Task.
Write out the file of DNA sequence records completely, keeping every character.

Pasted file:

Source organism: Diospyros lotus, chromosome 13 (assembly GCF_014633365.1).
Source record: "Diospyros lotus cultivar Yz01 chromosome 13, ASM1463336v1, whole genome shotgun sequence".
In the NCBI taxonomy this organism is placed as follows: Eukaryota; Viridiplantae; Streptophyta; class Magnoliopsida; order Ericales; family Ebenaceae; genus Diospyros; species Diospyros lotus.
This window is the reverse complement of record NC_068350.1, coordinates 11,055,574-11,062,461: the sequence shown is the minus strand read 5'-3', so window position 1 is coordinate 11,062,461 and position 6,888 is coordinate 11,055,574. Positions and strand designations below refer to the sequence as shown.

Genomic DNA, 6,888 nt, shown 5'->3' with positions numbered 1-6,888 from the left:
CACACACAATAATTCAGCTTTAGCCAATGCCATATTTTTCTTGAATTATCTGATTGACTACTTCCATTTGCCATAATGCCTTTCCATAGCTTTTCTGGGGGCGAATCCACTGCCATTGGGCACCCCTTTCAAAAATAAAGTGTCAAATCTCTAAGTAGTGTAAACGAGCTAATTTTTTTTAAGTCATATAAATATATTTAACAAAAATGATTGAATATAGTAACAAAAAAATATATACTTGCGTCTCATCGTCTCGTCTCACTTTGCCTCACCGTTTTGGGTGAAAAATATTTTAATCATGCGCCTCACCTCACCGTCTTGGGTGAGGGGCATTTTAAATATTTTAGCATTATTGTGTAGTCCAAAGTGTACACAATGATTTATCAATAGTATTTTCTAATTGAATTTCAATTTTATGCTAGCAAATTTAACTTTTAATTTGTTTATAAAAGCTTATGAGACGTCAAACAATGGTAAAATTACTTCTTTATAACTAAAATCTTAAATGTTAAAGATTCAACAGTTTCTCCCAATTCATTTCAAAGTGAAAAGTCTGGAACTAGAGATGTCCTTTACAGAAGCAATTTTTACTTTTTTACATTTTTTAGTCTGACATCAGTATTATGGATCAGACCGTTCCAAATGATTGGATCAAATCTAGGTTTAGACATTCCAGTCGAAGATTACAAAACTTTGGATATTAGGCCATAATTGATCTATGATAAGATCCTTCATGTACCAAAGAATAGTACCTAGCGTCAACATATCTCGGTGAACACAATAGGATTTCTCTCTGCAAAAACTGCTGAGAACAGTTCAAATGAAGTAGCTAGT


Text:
Source organism: Diospyros lotus, chromosome 13 (assembly GCF_014633365.1).
Source record: "Diospyros lotus cultivar Yz01 chromosome 13, ASM1463336v1, whole genome shotgun sequence".
In the NCBI taxonomy this organism is placed as follows: Eukaryota; Viridiplantae; Streptophyta; class Magnoliopsida; order Ericales; family Ebenaceae; genus Diospyros; species Diospyros lotus.
This window is the reverse complement of record NC_068350.1, coordinates 11,055,574-11,062,461: the sequence shown is the minus strand read 5'-3', so window position 1 is coordinate 11,062,461 and position 6,888 is coordinate 11,055,574. Positions and strand designations below refer to the sequence as shown.

Genomic DNA, 6,888 nt, shown 5'->3' with positions numbered 1-6,888 from the left:
CACACACAATAATTCAGCTTTAGCCAATGCCATATTTTTCTTGAATTATCTGATTGACTACTTCCATTTGCCATAATGCCTTTCCATAGCTTTTCTGGGGGCGAATCCACTGCCATTGGGCACCCCTTTCAAAAATAAAGTGTCAAATCTCTAAGTAGTGTAAACGAGCTAATTTTTTTTAAGTCATATAAATATATTTAACAAAAATGATTGAATATAGTAACAAAAAAATATATACTTGCGTCTCATCGTCTCGTCTCACTTTGCCTCACCGTTTTGGGTGAAAAATATTTTAATCATGCGCCTCACCTCACCGTCTTGGGTGAGGGGCATTTTAAATATTTTAGCATTATTGTGTAGTCCAAAGTGTACACAATGATTTATCAATAGTATTTTCTAATTGAATTTCAATTTTATGCTAGCAAATTTAACTTTTAATTTGTTTATAAAAGCTTATGAGACGTCAAACAATGGTAAAATTACTTCTTTATAACTAAAATCTTAAATGTTAAAGATTCAACAGTTTCTCCCAATTCATTTCAAAGTGAAAAGTCTGGAACTAGAGATGTCCTTTACAGAAGCAATTTTTACTTTTTTACATTTTTTAGTCTGACATCAGTATTATGGATCAGACCGTTCCAAATGATTGGATCAAATCTAGGTTTAGACATTCCAGTCGAAGATTACAAAACTTTGGATATTAGGCCATAATTGATCTATGATAAGATCCTTCATGTACCAAAGAATAGTACCTAGCGTCAACATATCTCGGTGAACACAATAGGATTTCTCTCTGCAAAAACTGCTGAGAACAGTTCAAATGAAGTAGCTAGT